“Given today’s accelerated pace of human development and the slow pace of managing issues as complex as water resources, tomorrow’s challenges are already at our door,” according to Growing Blue. “Whether improving our governance models or our infrastructure systems, years and even decades are required to implement change.”
The United Nations World Water Development Report 2015: Water for a Sustainable World, suggested that by 2050, agriculture will need to produce 60 percent more food globally and 100 percent more in developing countries.
“However, current growth rates of agricultural demands on the world’s freshwater resources are unsustainable,” stated the report, published by the Food and Agriculture Organization (FAO) of the United Nations. “Inefficient use of water for crop production depletes aquifers, reduces river flows, degrades wildlife habitats and has caused salinization of 20 percent of the global irrigated land area.”
FAO proposed five principles that should be pursued to meet the world’s water needs, including improving efficiency in the use of resources through sustainable agriculture.
“Sustainability requires direct action to conserve, protect and enhance natural resources,” FAO said. “Agriculture that fails to protect and improve rural livelihoods and social well-being is unsustainable. Enhanced resilience of people, communities and ecosystems is key to sustainable agriculture. Sustainable food and agriculture requires responsible and effective governance mechanisms.”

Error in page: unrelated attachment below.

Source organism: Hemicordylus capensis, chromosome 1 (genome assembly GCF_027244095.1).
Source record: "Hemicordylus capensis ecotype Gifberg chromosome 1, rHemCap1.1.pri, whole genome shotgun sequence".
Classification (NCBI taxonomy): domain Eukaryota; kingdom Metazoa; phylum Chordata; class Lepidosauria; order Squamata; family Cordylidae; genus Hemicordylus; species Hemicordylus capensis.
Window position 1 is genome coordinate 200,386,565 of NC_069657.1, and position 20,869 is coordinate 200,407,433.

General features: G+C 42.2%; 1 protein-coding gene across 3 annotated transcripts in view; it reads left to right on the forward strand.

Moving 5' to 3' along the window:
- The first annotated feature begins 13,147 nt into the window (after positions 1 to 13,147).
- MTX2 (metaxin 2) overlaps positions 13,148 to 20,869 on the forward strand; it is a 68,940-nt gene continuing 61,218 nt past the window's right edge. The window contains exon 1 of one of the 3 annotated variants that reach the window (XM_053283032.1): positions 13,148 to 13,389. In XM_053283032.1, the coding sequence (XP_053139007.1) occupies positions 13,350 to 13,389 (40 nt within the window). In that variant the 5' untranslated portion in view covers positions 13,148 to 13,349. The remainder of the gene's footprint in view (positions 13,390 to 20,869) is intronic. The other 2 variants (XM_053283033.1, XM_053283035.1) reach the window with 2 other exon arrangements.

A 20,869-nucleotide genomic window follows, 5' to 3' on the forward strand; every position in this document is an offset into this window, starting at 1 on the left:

FAO points to two options to increase water-use efficiency: reduce water losses and increase water productivity.
The latter include the choice of genetic material and improved soil fertility and plant protection.
“It is important to note that plant breeding and biotechnology can help by increasing the harvestable parts of the biomass, reducing biomass losses through increased resistance of pests and diseases, reducing soil evaporation through vigorous early growth for fast ground cover and reduced susceptibility to drought.
“Managing overall demand through a focus on water productivity rather than concentrating on the technical efficiency of water use alone is an important consideration,” according to FAO.